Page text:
“We’ve heard from Illinois regulators that they’re hearing from farmers’ families that they’re worried about all this dicamba in the air and all the damage and what is that doing to their health,” he said. “So now there are health concerns starting to bubble up.”
EXPECTATIONS FOR 2020
EPA announced in March 2019 that it was re-evaluating whether states can use Section 24(c) special local needs labels to add restrictions to federal pesticide labels, such as dicamba herbicides.
Nonetheless, as they await EPA’s proposed changes to this system, states are actively rolling out new 24(c) labels with additional restrictions on dicamba herbicides XtendiMax, FeXapan, Engenia and Tavium. Most recently, Illinois, Indiana and Minnesota set a June 20 cutoff date for 2020, with Illinois also adding an 85-degree-Fahrenheit temperature cutoff.
At the SFIREG meeting, state regulators urged EPA not to take this labeling avenue away from them, which would force states to use more time-consuming processes like rule-making or legislation to adjust pesticide labels as needed.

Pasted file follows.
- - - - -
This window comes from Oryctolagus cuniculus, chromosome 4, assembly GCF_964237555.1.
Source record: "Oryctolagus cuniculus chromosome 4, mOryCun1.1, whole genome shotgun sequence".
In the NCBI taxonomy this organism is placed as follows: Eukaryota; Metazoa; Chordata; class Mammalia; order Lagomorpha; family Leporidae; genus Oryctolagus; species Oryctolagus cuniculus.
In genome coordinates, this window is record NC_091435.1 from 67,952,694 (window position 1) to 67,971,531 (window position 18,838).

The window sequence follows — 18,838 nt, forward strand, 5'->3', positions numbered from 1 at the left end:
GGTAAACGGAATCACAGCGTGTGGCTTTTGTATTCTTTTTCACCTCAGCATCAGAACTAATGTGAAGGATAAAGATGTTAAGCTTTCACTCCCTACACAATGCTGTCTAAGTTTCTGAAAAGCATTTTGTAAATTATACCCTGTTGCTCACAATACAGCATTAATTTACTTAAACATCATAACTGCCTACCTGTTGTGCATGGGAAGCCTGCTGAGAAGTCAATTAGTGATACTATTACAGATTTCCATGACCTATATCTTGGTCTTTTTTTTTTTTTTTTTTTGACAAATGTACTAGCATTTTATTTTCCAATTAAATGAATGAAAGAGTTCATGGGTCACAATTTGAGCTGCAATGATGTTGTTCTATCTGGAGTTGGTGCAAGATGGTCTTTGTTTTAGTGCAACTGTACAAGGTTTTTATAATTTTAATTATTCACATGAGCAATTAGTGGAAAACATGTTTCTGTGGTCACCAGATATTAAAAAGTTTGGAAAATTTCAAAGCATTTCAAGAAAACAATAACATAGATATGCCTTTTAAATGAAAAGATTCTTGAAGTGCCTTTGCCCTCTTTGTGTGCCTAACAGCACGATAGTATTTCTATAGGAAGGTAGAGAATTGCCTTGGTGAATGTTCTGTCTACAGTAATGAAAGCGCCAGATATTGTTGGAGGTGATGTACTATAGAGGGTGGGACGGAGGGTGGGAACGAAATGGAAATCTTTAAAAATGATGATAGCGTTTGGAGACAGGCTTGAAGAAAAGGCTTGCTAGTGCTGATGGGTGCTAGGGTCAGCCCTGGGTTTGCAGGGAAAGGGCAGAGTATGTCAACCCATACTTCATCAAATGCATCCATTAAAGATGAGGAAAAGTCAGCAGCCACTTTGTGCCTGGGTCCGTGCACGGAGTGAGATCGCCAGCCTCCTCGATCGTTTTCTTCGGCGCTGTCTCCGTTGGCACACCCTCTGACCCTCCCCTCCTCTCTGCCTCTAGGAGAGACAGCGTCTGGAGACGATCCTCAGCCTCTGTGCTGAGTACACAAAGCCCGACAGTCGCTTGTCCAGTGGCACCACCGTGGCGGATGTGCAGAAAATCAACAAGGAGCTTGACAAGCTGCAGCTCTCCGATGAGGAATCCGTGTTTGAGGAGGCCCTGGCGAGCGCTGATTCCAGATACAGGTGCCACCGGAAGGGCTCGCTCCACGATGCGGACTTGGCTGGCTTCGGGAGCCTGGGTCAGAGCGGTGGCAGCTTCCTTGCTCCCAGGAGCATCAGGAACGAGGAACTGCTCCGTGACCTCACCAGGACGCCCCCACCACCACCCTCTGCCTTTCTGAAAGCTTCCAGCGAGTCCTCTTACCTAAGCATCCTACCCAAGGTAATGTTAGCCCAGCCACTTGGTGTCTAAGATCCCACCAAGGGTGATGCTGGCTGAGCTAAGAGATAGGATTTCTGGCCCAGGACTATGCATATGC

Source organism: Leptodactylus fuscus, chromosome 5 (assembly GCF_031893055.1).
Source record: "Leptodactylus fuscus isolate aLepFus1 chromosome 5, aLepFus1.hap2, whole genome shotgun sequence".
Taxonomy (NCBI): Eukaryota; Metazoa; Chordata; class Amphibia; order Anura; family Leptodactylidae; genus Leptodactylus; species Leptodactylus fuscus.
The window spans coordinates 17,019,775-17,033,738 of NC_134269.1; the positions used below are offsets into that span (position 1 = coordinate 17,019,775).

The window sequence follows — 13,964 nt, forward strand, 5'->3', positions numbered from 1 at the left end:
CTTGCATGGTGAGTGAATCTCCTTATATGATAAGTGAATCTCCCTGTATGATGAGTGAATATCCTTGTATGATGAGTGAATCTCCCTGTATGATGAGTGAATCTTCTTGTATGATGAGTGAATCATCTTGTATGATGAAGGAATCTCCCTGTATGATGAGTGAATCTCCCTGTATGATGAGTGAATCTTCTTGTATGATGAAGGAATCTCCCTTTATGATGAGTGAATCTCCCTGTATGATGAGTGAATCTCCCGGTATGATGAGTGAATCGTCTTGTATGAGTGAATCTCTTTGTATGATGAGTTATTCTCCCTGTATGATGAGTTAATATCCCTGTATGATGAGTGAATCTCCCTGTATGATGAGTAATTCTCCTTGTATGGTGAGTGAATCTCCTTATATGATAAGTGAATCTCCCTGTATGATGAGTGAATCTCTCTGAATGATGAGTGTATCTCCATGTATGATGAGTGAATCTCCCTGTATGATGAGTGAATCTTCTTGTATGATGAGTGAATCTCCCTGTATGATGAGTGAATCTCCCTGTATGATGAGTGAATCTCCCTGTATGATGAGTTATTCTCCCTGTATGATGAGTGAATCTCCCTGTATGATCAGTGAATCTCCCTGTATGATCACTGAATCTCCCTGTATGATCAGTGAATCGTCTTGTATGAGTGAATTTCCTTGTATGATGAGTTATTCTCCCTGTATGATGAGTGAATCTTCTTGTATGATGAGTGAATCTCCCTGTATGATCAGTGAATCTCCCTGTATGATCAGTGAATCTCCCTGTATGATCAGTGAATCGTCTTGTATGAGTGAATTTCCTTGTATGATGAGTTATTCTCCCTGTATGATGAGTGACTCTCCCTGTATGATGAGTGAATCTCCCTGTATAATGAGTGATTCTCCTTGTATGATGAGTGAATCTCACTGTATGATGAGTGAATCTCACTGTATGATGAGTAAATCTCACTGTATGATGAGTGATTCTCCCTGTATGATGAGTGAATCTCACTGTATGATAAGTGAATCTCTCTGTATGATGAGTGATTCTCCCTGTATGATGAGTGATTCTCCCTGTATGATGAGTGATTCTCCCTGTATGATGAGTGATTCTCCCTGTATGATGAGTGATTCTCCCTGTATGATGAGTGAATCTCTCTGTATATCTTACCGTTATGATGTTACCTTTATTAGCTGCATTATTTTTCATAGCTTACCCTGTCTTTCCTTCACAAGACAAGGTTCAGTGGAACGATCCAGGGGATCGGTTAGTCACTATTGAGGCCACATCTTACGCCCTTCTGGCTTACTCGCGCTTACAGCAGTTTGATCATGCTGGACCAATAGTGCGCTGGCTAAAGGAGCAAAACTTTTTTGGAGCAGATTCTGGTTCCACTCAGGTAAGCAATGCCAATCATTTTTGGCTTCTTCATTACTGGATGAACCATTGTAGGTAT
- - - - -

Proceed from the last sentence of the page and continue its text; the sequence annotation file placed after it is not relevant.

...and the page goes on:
“Every state has a unique geography and agricultural base,” Creger said. “Without access to 24(c) labels to address unique issues in each state, what we have is a cookie-cutter approach to 15 states that may have 15 different problems.”
Communication with EPA over dicamba problems hit an all-time low in 2019. Unlike the weekly conference calls and data reporting of 2018, very little regular communication between state regulators and EPA occurred this year, Reed noted.
The federal agency had its first formal contact with states regarding dicamba problems in 2019 on Nov. 26, in an hour-long conference call, Reed noted. The most pressing question that states have for EPA remains unanswered so far, however, he added.
“The No. 1 question we need an answer to is: Does EPA consider plant damage from dicamba usage an ‘unreasonable adverse effect?’ We need a yes or no.”
Until then, regulators are not optimistic that 2020 will bring relief for overworked regulators and state agricultural departments.
“The issue continues and will continue, as long as we have [dicamba] labeling the way it is,” Creger concluded.